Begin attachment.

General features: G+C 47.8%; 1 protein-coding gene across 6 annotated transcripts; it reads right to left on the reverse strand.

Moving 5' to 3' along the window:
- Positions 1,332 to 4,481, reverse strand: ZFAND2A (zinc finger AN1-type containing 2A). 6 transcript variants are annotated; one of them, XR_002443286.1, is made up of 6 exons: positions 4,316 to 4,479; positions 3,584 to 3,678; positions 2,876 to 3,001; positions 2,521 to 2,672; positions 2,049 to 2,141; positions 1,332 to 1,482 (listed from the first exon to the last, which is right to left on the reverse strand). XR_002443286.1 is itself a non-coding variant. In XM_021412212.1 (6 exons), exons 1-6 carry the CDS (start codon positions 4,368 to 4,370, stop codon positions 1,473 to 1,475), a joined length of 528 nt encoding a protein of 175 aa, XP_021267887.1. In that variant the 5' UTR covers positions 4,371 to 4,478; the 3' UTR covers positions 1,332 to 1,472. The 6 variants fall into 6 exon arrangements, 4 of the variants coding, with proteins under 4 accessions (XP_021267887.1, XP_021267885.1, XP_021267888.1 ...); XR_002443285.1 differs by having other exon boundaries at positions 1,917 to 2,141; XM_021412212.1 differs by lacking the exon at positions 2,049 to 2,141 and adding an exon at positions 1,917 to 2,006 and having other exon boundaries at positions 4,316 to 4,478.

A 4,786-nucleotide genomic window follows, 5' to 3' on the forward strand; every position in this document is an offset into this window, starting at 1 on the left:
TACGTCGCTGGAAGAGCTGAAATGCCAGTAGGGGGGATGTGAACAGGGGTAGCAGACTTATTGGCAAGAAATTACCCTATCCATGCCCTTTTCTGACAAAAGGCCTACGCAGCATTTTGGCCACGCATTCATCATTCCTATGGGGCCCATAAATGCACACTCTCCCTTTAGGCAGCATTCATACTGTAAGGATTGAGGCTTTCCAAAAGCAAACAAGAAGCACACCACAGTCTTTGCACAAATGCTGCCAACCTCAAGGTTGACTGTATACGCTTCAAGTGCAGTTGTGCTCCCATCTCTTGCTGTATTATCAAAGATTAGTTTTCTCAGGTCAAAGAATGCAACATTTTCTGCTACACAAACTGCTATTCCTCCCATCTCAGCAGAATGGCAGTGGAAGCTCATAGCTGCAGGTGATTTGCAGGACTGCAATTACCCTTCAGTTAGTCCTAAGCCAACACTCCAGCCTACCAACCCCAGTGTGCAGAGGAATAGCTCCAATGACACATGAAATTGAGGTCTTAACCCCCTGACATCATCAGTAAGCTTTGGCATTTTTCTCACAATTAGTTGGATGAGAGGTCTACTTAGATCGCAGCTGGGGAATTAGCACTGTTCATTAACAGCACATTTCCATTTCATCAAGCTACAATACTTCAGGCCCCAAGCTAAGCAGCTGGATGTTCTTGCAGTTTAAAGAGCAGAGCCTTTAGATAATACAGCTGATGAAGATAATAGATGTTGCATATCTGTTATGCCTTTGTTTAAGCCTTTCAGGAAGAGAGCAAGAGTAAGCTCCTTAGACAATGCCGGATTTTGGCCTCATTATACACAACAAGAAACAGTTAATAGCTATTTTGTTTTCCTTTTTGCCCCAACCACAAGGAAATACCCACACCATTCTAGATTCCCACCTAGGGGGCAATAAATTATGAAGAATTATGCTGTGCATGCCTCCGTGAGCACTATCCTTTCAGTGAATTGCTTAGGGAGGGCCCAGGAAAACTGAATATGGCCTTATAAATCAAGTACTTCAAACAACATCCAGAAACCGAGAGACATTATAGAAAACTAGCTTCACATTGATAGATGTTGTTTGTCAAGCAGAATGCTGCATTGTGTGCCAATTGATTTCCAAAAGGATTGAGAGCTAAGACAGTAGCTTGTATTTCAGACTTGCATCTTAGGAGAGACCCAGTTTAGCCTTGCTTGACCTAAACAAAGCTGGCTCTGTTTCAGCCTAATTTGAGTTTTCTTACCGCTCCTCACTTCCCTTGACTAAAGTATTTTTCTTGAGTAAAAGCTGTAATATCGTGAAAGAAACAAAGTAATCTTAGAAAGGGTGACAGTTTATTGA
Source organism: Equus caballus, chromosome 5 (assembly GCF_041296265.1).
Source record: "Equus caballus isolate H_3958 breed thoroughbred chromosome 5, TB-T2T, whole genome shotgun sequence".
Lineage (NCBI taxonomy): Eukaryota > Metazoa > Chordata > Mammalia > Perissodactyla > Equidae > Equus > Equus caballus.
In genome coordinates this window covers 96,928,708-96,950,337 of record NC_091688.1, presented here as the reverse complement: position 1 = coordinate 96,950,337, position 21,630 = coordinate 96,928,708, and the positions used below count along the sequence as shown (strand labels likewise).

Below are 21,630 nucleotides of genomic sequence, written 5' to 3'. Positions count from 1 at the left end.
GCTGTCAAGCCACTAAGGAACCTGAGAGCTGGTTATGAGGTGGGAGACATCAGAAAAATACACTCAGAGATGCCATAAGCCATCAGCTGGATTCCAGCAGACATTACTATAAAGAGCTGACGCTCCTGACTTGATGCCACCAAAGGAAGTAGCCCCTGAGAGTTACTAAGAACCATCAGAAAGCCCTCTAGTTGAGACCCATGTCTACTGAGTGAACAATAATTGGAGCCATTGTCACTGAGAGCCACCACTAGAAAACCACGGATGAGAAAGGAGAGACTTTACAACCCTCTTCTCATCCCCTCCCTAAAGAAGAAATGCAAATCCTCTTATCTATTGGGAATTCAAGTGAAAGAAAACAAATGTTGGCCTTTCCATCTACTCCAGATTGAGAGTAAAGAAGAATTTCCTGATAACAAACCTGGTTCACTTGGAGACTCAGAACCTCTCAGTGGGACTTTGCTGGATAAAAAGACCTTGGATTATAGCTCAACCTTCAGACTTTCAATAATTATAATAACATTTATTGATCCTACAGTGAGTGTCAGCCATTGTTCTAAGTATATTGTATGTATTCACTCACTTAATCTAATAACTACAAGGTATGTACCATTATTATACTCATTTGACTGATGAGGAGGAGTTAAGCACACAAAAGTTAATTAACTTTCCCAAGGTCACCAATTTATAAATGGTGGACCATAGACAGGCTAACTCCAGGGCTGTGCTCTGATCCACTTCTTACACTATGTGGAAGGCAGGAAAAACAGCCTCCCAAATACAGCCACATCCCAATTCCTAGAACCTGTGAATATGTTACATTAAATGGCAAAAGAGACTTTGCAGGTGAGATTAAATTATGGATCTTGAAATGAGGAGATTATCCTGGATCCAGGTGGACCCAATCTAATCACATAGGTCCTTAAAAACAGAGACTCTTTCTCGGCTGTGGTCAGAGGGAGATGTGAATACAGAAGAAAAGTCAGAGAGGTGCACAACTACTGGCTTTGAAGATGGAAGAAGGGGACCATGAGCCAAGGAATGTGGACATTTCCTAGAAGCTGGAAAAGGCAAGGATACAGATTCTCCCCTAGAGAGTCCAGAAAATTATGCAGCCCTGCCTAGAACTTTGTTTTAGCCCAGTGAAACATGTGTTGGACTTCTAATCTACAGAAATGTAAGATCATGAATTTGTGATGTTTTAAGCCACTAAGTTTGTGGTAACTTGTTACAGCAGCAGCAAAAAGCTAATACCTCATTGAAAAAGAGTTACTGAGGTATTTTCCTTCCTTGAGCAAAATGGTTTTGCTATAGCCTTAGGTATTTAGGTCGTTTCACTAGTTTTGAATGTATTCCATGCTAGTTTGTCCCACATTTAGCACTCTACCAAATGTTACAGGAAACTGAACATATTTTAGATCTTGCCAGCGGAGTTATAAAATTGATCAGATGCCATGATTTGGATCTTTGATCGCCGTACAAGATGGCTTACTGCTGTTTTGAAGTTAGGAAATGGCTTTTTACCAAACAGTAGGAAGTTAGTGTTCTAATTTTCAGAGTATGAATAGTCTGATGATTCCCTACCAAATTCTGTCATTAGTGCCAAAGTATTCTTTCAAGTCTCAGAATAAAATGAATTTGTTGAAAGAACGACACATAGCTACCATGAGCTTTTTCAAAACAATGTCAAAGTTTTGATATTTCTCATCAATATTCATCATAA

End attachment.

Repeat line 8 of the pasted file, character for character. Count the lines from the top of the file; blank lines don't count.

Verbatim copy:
Lineage (NCBI taxonomy): Eukaryota > Metazoa > Chordata > Mammalia > Perissodactyla > Equidae > Equus > Equus caballus.